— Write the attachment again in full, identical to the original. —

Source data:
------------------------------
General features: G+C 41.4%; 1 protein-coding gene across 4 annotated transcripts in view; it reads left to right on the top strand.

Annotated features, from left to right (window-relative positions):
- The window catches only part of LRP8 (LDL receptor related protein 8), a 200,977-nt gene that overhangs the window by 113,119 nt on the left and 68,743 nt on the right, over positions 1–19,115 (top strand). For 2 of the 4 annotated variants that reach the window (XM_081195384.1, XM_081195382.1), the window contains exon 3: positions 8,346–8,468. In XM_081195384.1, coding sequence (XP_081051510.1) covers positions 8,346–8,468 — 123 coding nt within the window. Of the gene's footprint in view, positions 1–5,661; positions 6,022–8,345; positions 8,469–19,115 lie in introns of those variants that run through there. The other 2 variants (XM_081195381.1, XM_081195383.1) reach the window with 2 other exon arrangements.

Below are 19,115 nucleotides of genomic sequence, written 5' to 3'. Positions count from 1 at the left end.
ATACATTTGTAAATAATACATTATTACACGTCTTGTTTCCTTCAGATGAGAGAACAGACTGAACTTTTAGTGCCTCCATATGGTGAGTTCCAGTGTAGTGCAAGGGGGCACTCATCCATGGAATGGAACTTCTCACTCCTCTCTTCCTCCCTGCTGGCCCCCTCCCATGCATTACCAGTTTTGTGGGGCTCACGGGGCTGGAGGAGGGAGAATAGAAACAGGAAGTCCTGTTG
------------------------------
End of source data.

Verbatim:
General features: G+C 41.4%; 1 protein-coding gene across 4 annotated transcripts in view; it reads left to right on the top strand.

Annotated features, from left to right (window-relative positions):
- The window catches only part of LRP8 (LDL receptor related protein 8), a 200,977-nt gene that overhangs the window by 113,119 nt on the left and 68,743 nt on the right, over positions 1–19,115 (top strand). For 2 of the 4 annotated variants that reach the window (XM_081195384.1, XM_081195382.1), the window contains exon 3: positions 8,346–8,468. In XM_081195384.1, coding sequence (XP_081051510.1) covers positions 8,346–8,468 — 123 coding nt within the window. Of the gene's footprint in view, positions 1–5,661; positions 6,022–8,345; positions 8,469–19,115 lie in introns of those variants that run through there. The other 2 variants (XM_081195381.1, XM_081195383.1) reach the window with 2 other exon arrangements.

Below are 19,115 nucleotides of genomic sequence, written 5' to 3'. Positions count from 1 at the left end.
ATACATTTGTAAATAATACATTATTACACGTCTTGTTTCCTTCAGATGAGAGAACAGACTGAACTTTTAGTGCCTCCATATGGTGAGTTCCAGTGTAGTGCAAGGGGGCACTCATCCATGGAATGGAACTTCTCACTCCTCTCTTCCTCCCTGCTGGCCCCCTCCCATGCATTACCAGTTTTGTGGGGCTCACGGGGCTGGAGGAGGGAGAATAGAAACAGGAAGTCCTGTTG